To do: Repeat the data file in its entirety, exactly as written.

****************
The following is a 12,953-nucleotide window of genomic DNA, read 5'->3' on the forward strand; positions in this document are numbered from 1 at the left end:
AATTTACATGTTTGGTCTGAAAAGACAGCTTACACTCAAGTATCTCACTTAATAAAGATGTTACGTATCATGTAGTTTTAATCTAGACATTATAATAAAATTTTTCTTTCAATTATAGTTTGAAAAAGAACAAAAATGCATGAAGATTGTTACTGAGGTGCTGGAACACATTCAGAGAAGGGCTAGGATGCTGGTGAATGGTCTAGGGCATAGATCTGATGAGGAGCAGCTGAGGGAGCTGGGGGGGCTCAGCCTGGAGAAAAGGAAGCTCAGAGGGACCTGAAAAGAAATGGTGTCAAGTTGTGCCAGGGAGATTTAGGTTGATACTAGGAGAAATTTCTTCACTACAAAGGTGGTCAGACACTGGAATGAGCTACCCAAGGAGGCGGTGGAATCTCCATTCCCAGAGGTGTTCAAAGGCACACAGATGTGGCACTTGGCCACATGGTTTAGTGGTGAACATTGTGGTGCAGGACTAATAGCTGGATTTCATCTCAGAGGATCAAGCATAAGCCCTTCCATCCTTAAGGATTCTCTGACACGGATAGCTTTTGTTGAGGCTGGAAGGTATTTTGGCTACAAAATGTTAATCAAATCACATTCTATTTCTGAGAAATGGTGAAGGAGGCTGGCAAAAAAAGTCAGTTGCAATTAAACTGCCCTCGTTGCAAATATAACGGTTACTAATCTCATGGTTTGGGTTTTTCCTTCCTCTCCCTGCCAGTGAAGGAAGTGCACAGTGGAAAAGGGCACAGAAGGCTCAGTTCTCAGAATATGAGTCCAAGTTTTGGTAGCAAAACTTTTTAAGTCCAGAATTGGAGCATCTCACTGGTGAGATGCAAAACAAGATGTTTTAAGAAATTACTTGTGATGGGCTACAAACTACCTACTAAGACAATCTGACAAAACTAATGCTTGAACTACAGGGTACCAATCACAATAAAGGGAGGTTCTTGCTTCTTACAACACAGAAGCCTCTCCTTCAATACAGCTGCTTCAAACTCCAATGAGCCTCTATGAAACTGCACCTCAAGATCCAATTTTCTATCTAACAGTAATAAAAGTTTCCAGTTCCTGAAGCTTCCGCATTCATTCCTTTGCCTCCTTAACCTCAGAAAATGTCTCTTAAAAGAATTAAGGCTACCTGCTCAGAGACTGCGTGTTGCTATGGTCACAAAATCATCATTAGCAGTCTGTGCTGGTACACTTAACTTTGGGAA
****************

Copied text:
The following is a 12,953-nucleotide window of genomic DNA, read 5'->3' on the forward strand; positions in this document are numbered from 1 at the left end:
AATTTACATGTTTGGTCTGAAAAGACAGCTTACACTCAAGTATCTCACTTAATAAAGATGTTACGTATCATGTAGTTTTAATCTAGACATTATAATAAAATTTTTCTTTCAATTATAGTTTGAAAAAGAACAAAAATGCATGAAGATTGTTACTGAGGTGCTGGAACACATTCAGAGAAGGGCTAGGATGCTGGTGAATGGTCTAGGGCATAGATCTGATGAGGAGCAGCTGAGGGAGCTGGGGGGGCTCAGCCTGGAGAAAAGGAAGCTCAGAGGGACCTGAAAAGAAATGGTGTCAAGTTGTGCCAGGGAGATTTAGGTTGATACTAGGAGAAATTTCTTCACTACAAAGGTGGTCAGACACTGGAATGAGCTACCCAAGGAGGCGGTGGAATCTCCATTCCCAGAGGTGTTCAAAGGCACACAGATGTGGCACTTGGCCACATGGTTTAGTGGTGAACATTGTGGTGCAGGACTAATAGCTGGATTTCATCTCAGAGGATCAAGCATAAGCCCTTCCATCCTTAAGGATTCTCTGACACGGATAGCTTTTGTTGAGGCTGGAAGGTATTTTGGCTACAAAATGTTAATCAAATCACATTCTATTTCTGAGAAATGGTGAAGGAGGCTGGCAAAAAAAGTCAGTTGCAATTAAACTGCCCTCGTTGCAAATATAACGGTTACTAATCTCATGGTTTGGGTTTTTCCTTCCTCTCCCTGCCAGTGAAGGAAGTGCACAGTGGAAAAGGGCACAGAAGGCTCAGTTCTCAGAATATGAGTCCAAGTTTTGGTAGCAAAACTTTTTAAGTCCAGAATTGGAGCATCTCACTGGTGAGATGCAAAACAAGATGTTTTAAGAAATTACTTGTGATGGGCTACAAACTACCTACTAAGACAATCTGACAAAACTAATGCTTGAACTACAGGGTACCAATCACAATAAAGGGAGGTTCTTGCTTCTTACAACACAGAAGCCTCTCCTTCAATACAGCTGCTTCAAACTCCAATGAGCCTCTATGAAACTGCACCTCAAGATCCAATTTTCTATCTAACAGTAATAAAAGTTTCCAGTTCCTGAAGCTTCCGCATTCATTCCTTTGCCTCCTTAACCTCAGAAAATGTCTCTTAAAAGAATTAAGGCTACCTGCTCAGAGACTGCGTGTTGCTATGGTCACAAAATCATCATTAGCAGTCTGTGCTGGTACACTTAACTTTGGGAA